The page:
Oxaliplatin: A Review of its Pharmacological Properties and Clinical Efficacy in Metastatic Colorectal Cancer and its Potential in Other Malignancies

Culy, C.R.; Clemett, D.; Wiseman, L.R.
October 2000
Drugs;Oct2000, Vol. 60 Issue 4, p895
Academic Journal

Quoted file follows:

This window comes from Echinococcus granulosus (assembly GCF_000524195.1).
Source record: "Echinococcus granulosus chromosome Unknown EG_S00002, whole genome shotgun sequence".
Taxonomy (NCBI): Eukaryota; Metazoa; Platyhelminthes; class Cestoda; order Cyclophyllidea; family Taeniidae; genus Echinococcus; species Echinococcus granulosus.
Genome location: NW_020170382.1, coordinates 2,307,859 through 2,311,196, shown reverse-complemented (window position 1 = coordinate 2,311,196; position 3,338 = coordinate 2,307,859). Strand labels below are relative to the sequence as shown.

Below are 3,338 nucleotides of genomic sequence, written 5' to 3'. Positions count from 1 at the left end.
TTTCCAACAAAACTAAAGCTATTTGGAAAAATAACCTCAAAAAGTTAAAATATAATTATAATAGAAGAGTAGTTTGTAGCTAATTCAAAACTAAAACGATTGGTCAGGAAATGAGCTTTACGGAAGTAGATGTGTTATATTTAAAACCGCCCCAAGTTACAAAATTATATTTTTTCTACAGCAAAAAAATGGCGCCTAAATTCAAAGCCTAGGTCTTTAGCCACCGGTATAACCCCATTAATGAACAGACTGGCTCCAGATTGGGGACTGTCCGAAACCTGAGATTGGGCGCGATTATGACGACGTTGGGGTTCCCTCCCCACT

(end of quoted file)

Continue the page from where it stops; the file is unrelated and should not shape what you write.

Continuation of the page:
Oxaliplatin is a platinum compound that inhibits DNA synthesis, primarily by causing intrastrand cross-links in DNA. Oxaliplatin has a broad spectrum of antineoplastic activity and has demonstrated a lack of cross-resistance with other platinum compounds. In patients with metastatic colorectal cancer, intravenous oxaliplatin has been trialled as a monotherapy and in combination with other agents. The highest response rates were achieved when oxaliplatin was used in combination with fluorouracil/folinic acid (leucovorin; calcium folinate), typically ≥50% in the first-line setting and 13 to 45% as a second-line therapy. First-line triple therapy with oxaliplatin and fluorouracil/folinic acid achieved significantly higher response rates and longer median progression-free survival than fluorouracil/folinic acid therapy alone. However, no significant difference in the median duration of overall survival was found. This may be a consequence of the subsequent use of oxaliplatin and/or surgery after disease progression in patients who relapsed after fluorouracil/folinic acid therapy alone. Neoadjuvant therapy with oxaliplatin/fluorouracil/folinic acid has proven beneficial in enabling surgical removal of previously unresectable liver metastases. In 2 studies, surgery with curative intent was performed in 16 and 51% of patients with initially unresectable liver metastases following oxaliplatin/ fluorouracil/folinic acid therapy; the 5-year survival rates were 40 and 50%, respectively. In patients with advanced ovarian cancer, first-line therapy with oxaliplatin/ cyclophosphamide achieved an objective response rate which did not differ significantly from that of cisplatin/cyclophosphamide (33 vs 42%). In addition, oxaliplatin has shown efficacy in patients with platinum-pretreated ovarian cancer and achieved objective response rates similar to paclitaxel in this setting (16 vs 17%). Promising results have also been found with oxaliplatin in patients with non-Hodgkin’s lymphoma, breast cancer, mesothelioma and non-small cell lung cancer. Reversible, cumulative, peripheral sensory neuropathy is the principle dose-limiting factor of oxaliplatin therapy. Haematological and gastrointestinal toxicities occur frequently but are generally mild to moderate in intensity. Conclusion: Oxaliplatin in combination with fluorouracil/folinic acid is an effective treatment option for patients with metastatic colorectal cancer, both as a first-line therapy and in patients refractory to previous chemotherapy. Although preliminary results failed to show any overall survival advantage of this regimen over fluorouracil/folinic acid alone, this may be a consequence of trial design and requires further examination. Additional clinical investigation of oxaliplatin in patients with other cancers is warranted given the promising results achieved in early trials, most notably in patients with platinum-pretreated ovarian cancer.


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